The Bono Regional Executive Secretary of the National Peace Council (NPC), Suallah Abdallah Quandah, has cautioned politicians to shun comments that denigrate people’s culture, traditions and beliefs.

He emphasised the need for political parties and their followers to exercise restraint in their commentaries to avoid escalation of violence before, during and after the 2024 general election.

“I urge politicians to guard the country’s democracy by refraining from making speeches that could be detrimental to people’s culture, traditions and beliefs as we warm up towards the 2024 general elections.”

Speaking to JoyNews at Sunyani in the Bono region, Mr Quandah tasked the political parties and their officials to educate their supporters on laws geared towards preserving the country’s peace and democracy.

According to him, Ghana’s peace is essential to creating a conducive environment for good governance, hence the need to appreciate the ingredients that makeup democracy and good governance.
“We must not deploy political campaigns or slogans tainted with offensive words that are likely to injure religious, ethnic, tribal or sectional feelings of the electorate directly or indirectly,”he added.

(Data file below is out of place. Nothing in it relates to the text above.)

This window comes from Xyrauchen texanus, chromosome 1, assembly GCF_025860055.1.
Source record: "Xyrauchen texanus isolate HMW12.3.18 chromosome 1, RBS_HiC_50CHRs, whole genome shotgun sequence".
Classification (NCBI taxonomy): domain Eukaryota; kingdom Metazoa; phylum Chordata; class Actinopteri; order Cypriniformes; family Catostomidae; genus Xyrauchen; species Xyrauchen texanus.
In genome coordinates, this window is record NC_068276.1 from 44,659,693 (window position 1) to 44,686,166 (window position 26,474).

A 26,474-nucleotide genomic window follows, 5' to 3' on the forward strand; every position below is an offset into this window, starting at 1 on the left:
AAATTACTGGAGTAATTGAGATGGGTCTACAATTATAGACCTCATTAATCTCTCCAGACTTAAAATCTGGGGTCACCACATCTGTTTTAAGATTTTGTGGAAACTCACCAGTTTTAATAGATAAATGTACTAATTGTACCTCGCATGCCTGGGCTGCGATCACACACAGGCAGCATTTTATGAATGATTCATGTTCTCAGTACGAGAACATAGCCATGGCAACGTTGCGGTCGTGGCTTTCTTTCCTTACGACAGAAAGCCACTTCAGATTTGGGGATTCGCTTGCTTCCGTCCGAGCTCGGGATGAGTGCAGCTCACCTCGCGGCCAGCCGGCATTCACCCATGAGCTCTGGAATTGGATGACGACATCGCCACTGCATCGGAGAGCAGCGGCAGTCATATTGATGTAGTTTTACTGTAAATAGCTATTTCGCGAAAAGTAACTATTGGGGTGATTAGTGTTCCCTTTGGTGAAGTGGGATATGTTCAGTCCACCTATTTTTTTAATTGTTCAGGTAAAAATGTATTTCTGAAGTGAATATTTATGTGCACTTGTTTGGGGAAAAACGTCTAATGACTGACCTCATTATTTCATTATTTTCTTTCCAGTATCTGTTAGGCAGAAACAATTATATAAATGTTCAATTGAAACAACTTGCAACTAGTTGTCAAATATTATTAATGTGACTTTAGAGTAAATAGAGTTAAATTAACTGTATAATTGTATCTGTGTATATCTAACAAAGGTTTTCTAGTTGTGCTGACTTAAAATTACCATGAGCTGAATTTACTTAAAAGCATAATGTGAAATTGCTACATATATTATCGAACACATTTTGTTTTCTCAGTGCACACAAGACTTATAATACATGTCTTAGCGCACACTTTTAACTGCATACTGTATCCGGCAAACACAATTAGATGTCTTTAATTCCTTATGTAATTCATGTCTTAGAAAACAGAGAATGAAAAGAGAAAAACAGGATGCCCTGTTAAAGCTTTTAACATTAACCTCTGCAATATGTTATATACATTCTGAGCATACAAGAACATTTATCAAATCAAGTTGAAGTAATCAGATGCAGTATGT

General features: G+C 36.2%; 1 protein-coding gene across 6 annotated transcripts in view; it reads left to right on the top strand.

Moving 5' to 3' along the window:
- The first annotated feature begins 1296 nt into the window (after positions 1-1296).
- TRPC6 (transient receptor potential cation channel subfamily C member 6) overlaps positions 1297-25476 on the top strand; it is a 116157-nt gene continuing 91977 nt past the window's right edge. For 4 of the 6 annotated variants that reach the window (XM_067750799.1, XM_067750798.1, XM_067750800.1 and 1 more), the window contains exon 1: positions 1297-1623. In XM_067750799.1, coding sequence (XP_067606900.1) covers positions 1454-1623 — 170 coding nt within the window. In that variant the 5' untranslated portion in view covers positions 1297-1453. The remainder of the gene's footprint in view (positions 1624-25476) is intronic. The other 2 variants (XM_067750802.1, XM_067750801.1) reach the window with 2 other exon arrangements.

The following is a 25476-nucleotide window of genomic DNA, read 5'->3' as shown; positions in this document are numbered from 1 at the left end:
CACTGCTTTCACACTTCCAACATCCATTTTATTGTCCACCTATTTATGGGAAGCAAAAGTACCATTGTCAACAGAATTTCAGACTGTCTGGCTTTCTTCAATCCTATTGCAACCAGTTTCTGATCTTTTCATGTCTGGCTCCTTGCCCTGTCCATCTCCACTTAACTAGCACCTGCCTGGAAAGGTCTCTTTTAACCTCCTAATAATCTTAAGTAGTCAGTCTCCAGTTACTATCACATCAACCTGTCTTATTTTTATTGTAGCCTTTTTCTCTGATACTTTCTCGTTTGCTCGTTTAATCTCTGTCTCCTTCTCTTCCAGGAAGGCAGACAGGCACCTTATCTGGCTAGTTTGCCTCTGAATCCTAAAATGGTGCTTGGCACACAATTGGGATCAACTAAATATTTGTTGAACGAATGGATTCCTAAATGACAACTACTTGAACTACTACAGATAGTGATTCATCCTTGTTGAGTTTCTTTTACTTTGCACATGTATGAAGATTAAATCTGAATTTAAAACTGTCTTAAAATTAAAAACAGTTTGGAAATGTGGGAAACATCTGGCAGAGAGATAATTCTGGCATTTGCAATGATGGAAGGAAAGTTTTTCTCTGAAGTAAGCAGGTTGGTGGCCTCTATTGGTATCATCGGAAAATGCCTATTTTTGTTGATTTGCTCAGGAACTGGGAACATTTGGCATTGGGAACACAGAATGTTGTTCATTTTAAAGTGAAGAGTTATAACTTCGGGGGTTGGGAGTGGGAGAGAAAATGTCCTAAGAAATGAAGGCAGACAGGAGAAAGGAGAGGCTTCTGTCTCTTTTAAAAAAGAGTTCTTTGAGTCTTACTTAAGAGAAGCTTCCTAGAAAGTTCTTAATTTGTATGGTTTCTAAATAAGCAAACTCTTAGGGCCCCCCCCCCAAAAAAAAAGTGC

He advised political actors not to entertain abusive and intemperate language or innuendoes designed to provoke violent reactions of the people during their political campaigns.

Mr Quandah said, “These negative words and actions could truncate our cherished peace – stay away from them.”

He entreated the Electoral Commission to remove every element of mistrust in the processes leading to the 2024 polls and urged political parties to conduct clean campaigns ahead of the general elections.

“What we need is a peaceful conduct of election 2024 to guarantee the stability and peace of our country,”he stressed.

He further called on the Electoral Commission to fix the challenges that characterised the recent voter registration exercise and the District Assembly election because the drawbacks could trigger violence during the general elections.

On funding of political parties, Mr Quandah suggested the establishment of a Political Parties Support Fund (PPSF), which he said should be managed by a special committee of the EC.

He underscored the need for the country to deal with vigilantism and monetisation, which he noted have gained notoriety on the political landscape.

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